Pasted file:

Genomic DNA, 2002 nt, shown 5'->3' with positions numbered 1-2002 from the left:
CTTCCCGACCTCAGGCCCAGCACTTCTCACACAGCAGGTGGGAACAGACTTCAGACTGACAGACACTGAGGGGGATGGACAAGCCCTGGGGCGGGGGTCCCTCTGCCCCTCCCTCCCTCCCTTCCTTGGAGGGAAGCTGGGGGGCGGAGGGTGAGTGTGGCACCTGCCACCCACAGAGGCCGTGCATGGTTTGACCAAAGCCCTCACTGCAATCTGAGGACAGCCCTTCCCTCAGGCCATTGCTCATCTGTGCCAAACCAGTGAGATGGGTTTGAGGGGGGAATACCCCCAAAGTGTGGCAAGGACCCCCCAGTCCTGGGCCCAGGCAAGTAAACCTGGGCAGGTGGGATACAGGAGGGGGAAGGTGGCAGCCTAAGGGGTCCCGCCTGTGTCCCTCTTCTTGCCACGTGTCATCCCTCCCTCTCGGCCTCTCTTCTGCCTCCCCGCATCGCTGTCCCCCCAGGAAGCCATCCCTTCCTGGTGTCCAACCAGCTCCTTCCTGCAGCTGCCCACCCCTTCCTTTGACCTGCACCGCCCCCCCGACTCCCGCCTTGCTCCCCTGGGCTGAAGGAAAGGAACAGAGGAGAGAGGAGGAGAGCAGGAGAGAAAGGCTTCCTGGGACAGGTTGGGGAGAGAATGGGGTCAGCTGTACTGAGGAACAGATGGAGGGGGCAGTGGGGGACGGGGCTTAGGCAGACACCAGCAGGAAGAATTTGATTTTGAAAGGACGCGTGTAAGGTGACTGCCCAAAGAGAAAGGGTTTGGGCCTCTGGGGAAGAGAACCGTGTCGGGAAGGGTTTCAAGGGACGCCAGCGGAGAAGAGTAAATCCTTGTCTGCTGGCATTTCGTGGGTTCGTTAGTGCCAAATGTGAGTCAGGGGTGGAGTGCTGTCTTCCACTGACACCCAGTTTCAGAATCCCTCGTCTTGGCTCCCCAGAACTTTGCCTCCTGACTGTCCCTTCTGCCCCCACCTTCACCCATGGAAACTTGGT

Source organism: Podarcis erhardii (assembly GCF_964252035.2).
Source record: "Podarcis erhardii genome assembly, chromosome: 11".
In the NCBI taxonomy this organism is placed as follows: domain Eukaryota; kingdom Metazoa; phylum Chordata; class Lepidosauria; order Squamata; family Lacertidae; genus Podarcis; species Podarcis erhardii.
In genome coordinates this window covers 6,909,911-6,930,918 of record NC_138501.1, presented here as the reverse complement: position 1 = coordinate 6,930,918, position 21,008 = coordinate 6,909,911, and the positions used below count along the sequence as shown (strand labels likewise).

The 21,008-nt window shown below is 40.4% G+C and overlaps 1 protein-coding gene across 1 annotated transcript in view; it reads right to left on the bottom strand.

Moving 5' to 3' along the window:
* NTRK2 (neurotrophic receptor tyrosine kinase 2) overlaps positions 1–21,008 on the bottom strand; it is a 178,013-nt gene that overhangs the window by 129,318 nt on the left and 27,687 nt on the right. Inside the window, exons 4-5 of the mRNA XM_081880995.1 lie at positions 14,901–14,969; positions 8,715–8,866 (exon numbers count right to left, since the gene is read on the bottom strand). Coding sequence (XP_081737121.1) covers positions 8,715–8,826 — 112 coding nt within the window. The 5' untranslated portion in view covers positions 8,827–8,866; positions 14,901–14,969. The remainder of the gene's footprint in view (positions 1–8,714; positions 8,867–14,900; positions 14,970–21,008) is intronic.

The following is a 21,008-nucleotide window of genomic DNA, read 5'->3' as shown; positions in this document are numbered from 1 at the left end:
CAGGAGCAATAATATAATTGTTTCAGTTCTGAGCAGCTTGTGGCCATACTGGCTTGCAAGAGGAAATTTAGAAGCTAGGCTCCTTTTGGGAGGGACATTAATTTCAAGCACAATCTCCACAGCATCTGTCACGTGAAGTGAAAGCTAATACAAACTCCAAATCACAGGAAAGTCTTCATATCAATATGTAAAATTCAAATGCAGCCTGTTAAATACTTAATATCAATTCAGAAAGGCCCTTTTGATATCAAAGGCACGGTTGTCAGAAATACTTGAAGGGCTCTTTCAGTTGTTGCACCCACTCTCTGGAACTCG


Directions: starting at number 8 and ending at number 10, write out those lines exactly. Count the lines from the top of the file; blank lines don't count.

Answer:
Moving 5' to 3' along the window:
* NTRK2 (neurotrophic receptor tyrosine kinase 2) overlaps positions 1–21,008 on the bottom strand; it is a 178,013-nt gene that overhangs the window by 129,318 nt on the left and 27,687 nt on the right. Inside the window, exons 4-5 of the mRNA XM_081880995.1 lie at positions 14,901–14,969; positions 8,715–8,866 (exon numbers count right to left, since the gene is read on the bottom strand). Coding sequence (XP_081737121.1) covers positions 8,715–8,826 — 112 coding nt within the window. The 5' untranslated portion in view covers positions 8,827–8,866; positions 14,901–14,969. The remainder of the gene's footprint in view (positions 1–8,714; positions 8,867–14,900; positions 14,970–21,008) is intronic.

The following is a 21,008-nucleotide window of genomic DNA, read 5'->3' as shown; positions in this document are numbered from 1 at the left end: